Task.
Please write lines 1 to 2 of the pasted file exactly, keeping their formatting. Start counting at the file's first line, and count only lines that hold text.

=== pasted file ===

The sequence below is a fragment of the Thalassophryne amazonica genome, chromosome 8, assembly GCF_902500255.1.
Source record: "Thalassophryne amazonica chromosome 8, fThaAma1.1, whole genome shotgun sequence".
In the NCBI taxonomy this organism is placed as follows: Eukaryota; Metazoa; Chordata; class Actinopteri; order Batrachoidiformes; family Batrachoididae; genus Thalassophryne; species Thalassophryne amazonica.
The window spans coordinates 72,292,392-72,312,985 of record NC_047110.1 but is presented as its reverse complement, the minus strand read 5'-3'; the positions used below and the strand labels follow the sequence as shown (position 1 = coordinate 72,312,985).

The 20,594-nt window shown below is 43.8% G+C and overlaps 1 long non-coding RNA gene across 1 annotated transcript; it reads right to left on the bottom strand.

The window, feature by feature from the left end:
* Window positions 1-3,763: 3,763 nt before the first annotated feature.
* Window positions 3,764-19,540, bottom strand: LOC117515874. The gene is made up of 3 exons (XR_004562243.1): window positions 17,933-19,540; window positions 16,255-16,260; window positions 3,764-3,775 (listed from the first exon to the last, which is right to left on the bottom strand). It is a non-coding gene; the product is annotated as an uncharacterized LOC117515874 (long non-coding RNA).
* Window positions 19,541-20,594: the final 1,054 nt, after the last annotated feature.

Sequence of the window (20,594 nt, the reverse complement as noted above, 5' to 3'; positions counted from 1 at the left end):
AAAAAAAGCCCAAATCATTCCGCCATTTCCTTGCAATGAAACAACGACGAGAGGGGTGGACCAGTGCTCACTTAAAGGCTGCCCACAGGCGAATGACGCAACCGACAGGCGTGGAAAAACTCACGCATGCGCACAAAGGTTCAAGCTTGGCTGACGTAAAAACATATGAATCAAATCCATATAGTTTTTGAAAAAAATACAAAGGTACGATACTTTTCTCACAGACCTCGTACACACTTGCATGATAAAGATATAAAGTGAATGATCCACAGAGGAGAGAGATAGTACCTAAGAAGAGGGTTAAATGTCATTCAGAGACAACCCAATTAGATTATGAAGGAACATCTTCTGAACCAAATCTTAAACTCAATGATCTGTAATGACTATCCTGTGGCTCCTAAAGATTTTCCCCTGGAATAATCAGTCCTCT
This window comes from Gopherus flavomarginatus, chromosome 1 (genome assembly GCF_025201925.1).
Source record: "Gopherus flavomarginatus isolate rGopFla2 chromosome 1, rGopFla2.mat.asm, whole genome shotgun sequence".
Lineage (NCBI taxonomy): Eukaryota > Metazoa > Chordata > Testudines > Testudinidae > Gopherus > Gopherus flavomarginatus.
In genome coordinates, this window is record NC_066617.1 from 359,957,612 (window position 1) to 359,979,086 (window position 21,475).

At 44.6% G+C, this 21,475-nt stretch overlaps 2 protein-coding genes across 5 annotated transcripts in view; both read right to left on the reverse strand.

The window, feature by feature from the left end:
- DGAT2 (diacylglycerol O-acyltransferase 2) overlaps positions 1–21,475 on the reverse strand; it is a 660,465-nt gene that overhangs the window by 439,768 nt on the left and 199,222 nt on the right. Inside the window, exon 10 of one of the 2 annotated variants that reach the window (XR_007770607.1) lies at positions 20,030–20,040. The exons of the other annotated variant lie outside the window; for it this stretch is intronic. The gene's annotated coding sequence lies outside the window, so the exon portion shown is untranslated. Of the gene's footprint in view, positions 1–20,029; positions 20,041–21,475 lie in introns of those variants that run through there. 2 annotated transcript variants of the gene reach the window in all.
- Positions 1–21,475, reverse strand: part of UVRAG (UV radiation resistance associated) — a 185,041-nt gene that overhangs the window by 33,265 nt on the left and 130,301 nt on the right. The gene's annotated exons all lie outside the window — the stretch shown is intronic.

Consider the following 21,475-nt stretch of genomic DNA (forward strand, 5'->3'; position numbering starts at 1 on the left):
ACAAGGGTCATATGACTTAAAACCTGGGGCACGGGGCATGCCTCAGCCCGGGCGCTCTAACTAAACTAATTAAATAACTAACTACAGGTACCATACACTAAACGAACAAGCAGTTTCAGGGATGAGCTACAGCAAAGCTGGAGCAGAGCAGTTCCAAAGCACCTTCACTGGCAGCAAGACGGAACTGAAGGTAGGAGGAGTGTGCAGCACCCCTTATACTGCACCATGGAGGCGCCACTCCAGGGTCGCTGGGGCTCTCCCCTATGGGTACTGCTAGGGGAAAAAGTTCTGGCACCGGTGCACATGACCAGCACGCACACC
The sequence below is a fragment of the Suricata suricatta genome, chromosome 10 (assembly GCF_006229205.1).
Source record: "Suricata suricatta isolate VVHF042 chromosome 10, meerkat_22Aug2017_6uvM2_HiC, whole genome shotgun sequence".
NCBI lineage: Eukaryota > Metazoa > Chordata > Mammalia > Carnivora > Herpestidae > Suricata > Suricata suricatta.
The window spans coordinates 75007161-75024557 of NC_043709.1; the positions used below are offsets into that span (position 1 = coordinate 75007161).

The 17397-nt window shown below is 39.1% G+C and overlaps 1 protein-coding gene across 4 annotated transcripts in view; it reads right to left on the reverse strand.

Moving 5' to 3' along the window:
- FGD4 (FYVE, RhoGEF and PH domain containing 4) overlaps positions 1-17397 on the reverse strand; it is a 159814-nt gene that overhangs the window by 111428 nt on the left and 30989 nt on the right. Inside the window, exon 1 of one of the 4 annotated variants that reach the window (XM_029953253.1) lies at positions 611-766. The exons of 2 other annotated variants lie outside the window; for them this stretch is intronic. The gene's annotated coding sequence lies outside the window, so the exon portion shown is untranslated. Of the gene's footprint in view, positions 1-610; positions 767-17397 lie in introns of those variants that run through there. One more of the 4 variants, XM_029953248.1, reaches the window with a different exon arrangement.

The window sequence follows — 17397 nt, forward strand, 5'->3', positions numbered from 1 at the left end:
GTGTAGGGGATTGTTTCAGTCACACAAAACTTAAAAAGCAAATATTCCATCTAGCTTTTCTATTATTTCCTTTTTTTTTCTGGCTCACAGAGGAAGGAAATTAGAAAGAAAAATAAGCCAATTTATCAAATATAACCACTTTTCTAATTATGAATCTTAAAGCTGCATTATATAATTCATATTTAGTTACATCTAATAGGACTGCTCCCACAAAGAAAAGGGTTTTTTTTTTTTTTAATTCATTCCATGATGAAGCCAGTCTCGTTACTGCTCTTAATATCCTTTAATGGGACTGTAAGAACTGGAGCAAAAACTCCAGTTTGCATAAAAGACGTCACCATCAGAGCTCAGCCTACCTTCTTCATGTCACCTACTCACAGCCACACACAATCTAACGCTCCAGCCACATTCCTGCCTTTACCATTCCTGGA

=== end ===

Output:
The sequence below is a fragment of the Thalassophryne amazonica genome, chromosome 8, assembly GCF_902500255.1.
Source record: "Thalassophryne amazonica chromosome 8, fThaAma1.1, whole genome shotgun sequence".